There is a Way – and it's the Truth!
    It's the true Way that leads to Life, real life, life to the full, a life that never ends.
There is a Way, and it's not a strategy, a philosophy or a package-deal.
    This Way has a Name, because it's a Person,
    the only Person in human history who really did rise from the dead,
    a Person alive here and now: Jesus of Nazareth, God the Son Incarnate.
He alone can save us.
    He alone can give us the salvation our spirits crave.
    He alone can reveal to us the Truth about God and about life,
    about happiness and humanism, about sexuality and family values,
    about how to bring to the world order, justice, reconciliation and peace.  
This message of Good News, and the civilisation of love it occasions,
   we Catholics must now communicate imaginatively, with confidence and clarity,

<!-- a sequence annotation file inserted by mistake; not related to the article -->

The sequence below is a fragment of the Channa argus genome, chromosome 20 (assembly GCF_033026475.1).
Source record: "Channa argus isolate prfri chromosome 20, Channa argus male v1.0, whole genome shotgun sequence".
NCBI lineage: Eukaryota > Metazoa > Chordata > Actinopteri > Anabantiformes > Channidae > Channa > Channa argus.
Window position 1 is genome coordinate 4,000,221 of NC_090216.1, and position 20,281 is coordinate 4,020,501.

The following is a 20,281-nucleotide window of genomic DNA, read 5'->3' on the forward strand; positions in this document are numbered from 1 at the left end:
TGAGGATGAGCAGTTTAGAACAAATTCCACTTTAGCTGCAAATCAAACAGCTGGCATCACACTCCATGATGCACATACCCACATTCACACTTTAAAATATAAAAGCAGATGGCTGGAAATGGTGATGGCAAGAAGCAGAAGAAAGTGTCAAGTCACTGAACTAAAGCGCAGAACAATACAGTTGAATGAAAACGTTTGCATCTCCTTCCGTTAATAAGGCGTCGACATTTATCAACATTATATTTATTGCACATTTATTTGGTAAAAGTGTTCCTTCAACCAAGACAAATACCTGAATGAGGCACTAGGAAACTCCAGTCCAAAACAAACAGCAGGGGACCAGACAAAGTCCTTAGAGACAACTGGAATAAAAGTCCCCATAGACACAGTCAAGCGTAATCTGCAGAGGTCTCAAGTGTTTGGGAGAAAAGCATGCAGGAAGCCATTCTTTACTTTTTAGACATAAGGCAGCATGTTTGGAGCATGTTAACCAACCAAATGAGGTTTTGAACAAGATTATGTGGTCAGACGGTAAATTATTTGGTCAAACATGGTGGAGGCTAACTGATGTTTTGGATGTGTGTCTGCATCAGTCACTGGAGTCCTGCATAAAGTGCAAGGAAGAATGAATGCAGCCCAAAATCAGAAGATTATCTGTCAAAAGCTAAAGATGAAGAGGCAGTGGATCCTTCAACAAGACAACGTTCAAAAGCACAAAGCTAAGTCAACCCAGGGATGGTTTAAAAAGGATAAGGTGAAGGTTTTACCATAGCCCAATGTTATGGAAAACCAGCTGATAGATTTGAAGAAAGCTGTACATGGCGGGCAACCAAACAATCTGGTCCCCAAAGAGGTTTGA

together with our fellow Christians, and all people of faith and good will,
    to the people of England, this wonderful land, Mary's Dowry. 
We must offer this salvific message to a people,
    sorely in need of new hope and direction,
    disenfranchised by the desert of modern British politics,
    wearied by the cycle of work, shopping, entertainment,
    and betrayed by educational, legal, medical and social policy-makers
    who, in the relativistic world they're creating, however well-intentioned,
    are sowing the seeds of a strangling counterculture of death. 
My brothers and sisters, today, the Feast of Our Lady of Ransom, of England's Nazareth,
    let's go forth from this Mass with joyful vigour, resolved in the Holy Spirit,
    to help bring about the conversions needed – intellectual, moral and spiritual – for everyone-we-meet to receive Jesus Christ, the Gospel of Life.... 
Please pray for me to the Lord Jesus,
    whose Heart yearns for us in the Blessed Sacrament,
    that I might be a humble and holy, orthodox, creative and courageous,
    Bishop of Portsmouth, one fashioned after the Lord's own.
PHOTOS: Mazur/,3)